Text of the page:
Articificaliality, Connectedness and Young People

Been wondering about how we encourage development and model ways to support. Particularly in community with young people. Youthwork at a basic reckoning is about being community with young people and providing support and room for development.

Tonight i picked this article off of twitter. In it Fuller coins a lovely phrase of humans using computers to “extend and amplify ourselves.” how we engage with machines rather then in direct contact. (when’s the last time i went into my bank branch?)

Today I was chatting with a small group of children after church. One of the children told the story of walking in on someone doing the toilet in the school toilets. I joked that meant they had now to be friends. The rule is once you have seen someone on the toilet, you have to be their friend forever.
The girl asked what if she didn’t like them. I replies thats fine, just become their friend on facebook, then you never have to talk to them again. At the core of my comment is the artificiality within relationship and the ability to amplify ourselves which Prof Fuller is talking about.

For young people adolescence is a time for profound disconnecteness. it is a time where this ability to extend and amplify yourself is key to survival.

Walking down the streets with their ears blocked up with earphones, listening to their music, gives a sign that they are ‘disconnected’ from the unbearable social, political, and religious complexities that we adults have created. In a certain sense, they drop their gaze so as to exclude themselves because we have excluded them with our corruption and inconsistency, with uncertainty, unemployment, and marginalization. We parents, teachers, and priests, the ruling class, we must examine our conscience. The ‘diversity’ of youth, which in fact is not only negative, contains surprising seeds of fruitfulness and authenticity. We need only think of the choice to volunteer made by many young persons or their passion for music, sports, and friendship, which is their ways of telling us that man does not live by bread alone. We need only think of their spirituality, which is so original in its sincerity, or their freedom, which is hidden under a blanket of seeming indifference.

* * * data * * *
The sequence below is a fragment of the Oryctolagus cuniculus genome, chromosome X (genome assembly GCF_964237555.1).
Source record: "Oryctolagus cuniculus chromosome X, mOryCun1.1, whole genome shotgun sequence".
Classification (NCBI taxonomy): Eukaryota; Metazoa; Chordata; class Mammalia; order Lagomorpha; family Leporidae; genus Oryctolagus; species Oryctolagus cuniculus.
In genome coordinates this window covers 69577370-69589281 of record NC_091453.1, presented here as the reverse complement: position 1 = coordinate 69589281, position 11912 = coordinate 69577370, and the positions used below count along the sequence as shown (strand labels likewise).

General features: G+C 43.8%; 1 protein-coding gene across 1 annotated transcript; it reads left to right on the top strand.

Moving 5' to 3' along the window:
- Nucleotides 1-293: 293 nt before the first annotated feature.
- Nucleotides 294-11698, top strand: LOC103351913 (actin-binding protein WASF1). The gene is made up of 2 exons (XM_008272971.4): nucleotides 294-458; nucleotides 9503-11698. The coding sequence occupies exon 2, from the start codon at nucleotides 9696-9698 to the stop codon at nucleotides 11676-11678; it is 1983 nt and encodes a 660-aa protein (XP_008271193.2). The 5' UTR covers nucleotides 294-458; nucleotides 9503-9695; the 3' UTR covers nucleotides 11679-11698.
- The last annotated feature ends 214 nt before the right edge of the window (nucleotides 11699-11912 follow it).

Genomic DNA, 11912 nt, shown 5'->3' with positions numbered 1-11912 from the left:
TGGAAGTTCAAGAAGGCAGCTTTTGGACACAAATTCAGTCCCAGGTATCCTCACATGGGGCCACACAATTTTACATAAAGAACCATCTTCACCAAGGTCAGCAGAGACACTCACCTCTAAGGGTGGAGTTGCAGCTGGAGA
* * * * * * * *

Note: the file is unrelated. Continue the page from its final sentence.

I like this analyisis from the cardinal. It is bleak and yet hopeful. it does seem to do alot of them and us with young people though. He almost implys being young isn’t of equal merit. perhaps i am being a bit harsh there.

I was speaking to a 14 year old boy about computer games. When the conversation got onto the subject he went from quite withdrawn, to being animated. He told me how he felt different in the game. in control. able to make a difference. safe to fail. able to care widely fo those in his team or those in the game he was to protect. I wondered where in real life he would get these opportunities. I wondered if in a world of artificiality being good at artificiality in the from of games was something to be commended highly.

I wonder where I extend and amplify artificially. I wonder where I lose direct contact with other humans. I wonder if I struggle with this, how can I support and help a young person with their development, yet avoiding the negatives i live out.

My favourite film of this youth experience is “Napolean Dynamite”. Through it you see Napolean live with the weridness of being young. At the end of the film (spoiler alert!) he comes through and rescues the day for his friend Pedro. The scene has a real edge of awkwardness to it. The music stops, he sheepishly stops, A silence fills the senses, and Napolean runs. Having put himself out there the immediate response is silence.

Hopefully I can do better than that. The young people i work with deserve better than that. Anyway off to update my facebook and write some e-mails.